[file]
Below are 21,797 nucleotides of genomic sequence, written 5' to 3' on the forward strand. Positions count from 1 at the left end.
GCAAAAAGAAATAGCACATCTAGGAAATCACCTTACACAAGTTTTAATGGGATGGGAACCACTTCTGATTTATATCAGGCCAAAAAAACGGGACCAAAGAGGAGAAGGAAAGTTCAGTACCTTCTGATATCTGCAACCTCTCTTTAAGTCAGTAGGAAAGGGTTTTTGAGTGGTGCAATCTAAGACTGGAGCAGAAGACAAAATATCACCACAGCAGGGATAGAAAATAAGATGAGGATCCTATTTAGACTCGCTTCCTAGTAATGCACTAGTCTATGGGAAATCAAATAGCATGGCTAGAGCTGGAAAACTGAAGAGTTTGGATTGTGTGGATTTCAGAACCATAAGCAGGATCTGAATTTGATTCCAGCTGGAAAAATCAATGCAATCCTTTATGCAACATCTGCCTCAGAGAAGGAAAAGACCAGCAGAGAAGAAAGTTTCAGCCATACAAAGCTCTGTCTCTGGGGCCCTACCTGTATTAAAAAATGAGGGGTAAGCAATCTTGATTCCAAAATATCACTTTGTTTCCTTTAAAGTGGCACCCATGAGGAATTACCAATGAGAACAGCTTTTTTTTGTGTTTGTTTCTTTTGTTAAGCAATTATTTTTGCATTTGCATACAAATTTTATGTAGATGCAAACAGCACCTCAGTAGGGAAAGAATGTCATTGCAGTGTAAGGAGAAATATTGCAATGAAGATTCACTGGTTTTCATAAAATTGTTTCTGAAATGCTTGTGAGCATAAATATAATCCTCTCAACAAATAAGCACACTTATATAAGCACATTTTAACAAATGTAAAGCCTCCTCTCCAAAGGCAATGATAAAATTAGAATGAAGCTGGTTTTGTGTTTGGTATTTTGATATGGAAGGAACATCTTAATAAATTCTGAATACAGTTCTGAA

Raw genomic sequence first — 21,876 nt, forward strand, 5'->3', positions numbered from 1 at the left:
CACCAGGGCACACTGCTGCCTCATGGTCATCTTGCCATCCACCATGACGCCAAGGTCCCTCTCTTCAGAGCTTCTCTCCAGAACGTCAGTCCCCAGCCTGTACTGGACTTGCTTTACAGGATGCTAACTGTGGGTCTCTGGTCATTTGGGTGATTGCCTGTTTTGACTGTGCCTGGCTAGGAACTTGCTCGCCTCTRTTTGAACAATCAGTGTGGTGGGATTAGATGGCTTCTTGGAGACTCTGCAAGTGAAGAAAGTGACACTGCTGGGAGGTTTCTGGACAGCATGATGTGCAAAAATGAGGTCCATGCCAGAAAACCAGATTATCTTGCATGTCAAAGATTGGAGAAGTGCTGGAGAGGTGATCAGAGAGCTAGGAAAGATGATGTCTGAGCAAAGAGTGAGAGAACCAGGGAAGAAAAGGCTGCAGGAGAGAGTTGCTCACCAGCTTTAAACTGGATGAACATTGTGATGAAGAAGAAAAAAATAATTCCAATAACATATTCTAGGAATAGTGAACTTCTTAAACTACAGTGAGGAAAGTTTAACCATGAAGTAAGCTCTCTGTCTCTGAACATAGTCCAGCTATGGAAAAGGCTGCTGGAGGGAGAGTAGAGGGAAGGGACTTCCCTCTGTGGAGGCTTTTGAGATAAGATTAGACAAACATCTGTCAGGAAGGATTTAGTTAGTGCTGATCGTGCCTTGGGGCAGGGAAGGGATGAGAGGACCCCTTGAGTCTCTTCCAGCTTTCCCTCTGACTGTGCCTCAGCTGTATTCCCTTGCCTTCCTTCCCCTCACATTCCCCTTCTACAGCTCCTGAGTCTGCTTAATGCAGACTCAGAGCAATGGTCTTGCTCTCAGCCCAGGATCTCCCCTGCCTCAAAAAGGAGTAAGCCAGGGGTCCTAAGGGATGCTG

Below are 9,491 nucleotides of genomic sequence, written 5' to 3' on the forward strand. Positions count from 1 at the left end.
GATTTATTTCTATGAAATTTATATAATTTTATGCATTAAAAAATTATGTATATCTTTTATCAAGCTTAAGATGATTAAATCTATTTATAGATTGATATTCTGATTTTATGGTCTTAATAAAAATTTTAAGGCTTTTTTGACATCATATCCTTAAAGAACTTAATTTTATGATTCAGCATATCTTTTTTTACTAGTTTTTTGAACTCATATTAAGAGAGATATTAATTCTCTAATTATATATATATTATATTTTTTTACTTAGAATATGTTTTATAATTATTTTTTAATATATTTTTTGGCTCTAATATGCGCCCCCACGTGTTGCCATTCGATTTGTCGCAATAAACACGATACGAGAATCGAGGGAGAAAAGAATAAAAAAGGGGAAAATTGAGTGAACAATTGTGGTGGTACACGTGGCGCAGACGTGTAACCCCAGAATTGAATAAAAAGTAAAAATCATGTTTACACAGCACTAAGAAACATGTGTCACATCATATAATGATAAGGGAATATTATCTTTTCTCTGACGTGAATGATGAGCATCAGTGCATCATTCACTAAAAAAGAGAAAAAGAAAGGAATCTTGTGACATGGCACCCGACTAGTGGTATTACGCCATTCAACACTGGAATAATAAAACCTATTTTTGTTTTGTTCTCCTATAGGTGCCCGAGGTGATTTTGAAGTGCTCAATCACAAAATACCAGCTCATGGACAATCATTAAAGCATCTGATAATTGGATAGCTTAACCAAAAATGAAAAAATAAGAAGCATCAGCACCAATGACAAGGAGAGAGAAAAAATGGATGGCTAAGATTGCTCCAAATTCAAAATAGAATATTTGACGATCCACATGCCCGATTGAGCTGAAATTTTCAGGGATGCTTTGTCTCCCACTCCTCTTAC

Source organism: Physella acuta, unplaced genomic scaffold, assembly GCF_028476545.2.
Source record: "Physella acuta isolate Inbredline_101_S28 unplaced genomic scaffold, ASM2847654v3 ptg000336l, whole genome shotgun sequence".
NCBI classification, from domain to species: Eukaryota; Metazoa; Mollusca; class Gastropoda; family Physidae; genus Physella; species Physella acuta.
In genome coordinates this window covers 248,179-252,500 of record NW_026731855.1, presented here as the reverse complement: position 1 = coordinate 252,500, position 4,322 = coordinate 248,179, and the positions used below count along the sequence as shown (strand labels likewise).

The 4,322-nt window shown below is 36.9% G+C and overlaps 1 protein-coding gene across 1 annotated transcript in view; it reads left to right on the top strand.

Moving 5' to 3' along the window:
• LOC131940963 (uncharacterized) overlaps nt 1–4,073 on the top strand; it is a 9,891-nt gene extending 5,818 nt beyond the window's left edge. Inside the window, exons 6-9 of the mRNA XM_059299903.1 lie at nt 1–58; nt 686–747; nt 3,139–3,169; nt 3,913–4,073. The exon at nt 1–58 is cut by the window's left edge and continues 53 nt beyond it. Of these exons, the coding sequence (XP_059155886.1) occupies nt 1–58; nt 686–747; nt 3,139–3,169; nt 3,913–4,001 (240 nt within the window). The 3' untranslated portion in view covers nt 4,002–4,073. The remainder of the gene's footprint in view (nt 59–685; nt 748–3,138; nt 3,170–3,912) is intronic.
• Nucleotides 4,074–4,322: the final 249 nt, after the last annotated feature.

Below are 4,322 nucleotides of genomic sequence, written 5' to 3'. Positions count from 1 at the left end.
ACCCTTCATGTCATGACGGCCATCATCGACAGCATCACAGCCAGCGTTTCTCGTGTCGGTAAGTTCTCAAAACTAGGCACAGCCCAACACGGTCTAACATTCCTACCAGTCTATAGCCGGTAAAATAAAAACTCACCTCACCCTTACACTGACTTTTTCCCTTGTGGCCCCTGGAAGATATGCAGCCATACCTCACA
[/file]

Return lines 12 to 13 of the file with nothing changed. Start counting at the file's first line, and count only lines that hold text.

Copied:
Moving 5' to 3' along the window:
• LOC131940963 (uncharacterized) overlaps nt 1–4,073 on the top strand; it is a 9,891-nt gene extending 5,818 nt beyond the window's left edge. Inside the window, exons 6-9 of the mRNA XM_059299903.1 lie at nt 1–58; nt 686–747; nt 3,139–3,169; nt 3,913–4,073. The exon at nt 1–58 is cut by the window's left edge and continues 53 nt beyond it. Of these exons, the coding sequence (XP_059155886.1) occupies nt 1–58; nt 686–747; nt 3,139–3,169; nt 3,913–4,001 (240 nt within the window). The 3' untranslated portion in view covers nt 4,002–4,073. The remainder of the gene's footprint in view (nt 59–685; nt 748–3,138; nt 3,170–3,912) is intronic.